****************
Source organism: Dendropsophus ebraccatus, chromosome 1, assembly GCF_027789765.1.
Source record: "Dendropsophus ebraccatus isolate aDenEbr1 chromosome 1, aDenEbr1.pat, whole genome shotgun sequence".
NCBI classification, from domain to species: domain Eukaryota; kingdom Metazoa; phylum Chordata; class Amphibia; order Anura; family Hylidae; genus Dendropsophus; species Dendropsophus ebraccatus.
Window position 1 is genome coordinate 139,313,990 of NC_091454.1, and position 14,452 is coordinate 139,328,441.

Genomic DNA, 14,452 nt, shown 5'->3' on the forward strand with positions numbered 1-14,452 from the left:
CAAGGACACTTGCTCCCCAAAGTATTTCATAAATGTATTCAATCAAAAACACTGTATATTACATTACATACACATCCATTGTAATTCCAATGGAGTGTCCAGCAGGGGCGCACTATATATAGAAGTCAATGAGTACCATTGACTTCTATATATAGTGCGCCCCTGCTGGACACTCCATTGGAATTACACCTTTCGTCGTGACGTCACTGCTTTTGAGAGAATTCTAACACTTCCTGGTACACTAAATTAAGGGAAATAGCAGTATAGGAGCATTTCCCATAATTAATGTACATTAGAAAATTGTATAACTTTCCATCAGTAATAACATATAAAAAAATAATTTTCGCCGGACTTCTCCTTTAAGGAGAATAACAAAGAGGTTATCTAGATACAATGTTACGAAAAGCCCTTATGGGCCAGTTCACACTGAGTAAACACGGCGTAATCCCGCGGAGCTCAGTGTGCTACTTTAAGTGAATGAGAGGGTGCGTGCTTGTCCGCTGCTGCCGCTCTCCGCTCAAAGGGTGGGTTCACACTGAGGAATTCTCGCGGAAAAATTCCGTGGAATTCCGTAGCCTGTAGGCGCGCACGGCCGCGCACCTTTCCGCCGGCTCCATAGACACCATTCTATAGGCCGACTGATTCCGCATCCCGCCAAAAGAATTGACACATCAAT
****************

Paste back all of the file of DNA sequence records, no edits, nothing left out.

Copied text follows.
Source organism: Dendropsophus ebraccatus, chromosome 1, assembly GCF_027789765.1.
Source record: "Dendropsophus ebraccatus isolate aDenEbr1 chromosome 1, aDenEbr1.pat, whole genome shotgun sequence".
NCBI classification, from domain to species: domain Eukaryota; kingdom Metazoa; phylum Chordata; class Amphibia; order Anura; family Hylidae; genus Dendropsophus; species Dendropsophus ebraccatus.
Window position 1 is genome coordinate 139,313,990 of NC_091454.1, and position 14,452 is coordinate 139,328,441.

Genomic DNA, 14,452 nt, shown 5'->3' on the forward strand with positions numbered 1-14,452 from the left:
CAAGGACACTTGCTCCCCAAAGTATTTCATAAATGTATTCAATCAAAAACACTGTATATTACATTACATACACATCCATTGTAATTCCAATGGAGTGTCCAGCAGGGGCGCACTATATATAGAAGTCAATGAGTACCATTGACTTCTATATATAGTGCGCCCCTGCTGGACACTCCATTGGAATTACACCTTTCGTCGTGACGTCACTGCTTTTGAGAGAATTCTAACACTTCCTGGTACACTAAATTAAGGGAAATAGCAGTATAGGAGCATTTCCCATAATTAATGTACATTAGAAAATTGTATAACTTTCCATCAGTAATAACATATAAAAAAATAATTTTCGCCGGACTTCTCCTTTAAGGAGAATAACAAAGAGGTTATCTAGATACAATGTTACGAAAAGCCCTTATGGGCCAGTTCACACTGAGTAAACACGGCGTAATCCCGCGGAGCTCAGTGTGCTACTTTAAGTGAATGAGAGGGTGCGTGCTTGTCCGCTGCTGCCGCTCTCCGCTCAAAGGGTGGGTTCACACTGAGGAATTCTCGCGGAAAAATTCCGTGGAATTCCGTAGCCTGTAGGCGCGCACGGCCGCGCACCTTTCCGCCGGCTCCATAGACACCATTCTATAGGCCGACTGATTCCGCATCCCGCCAAAAGAATTGACACATCAAT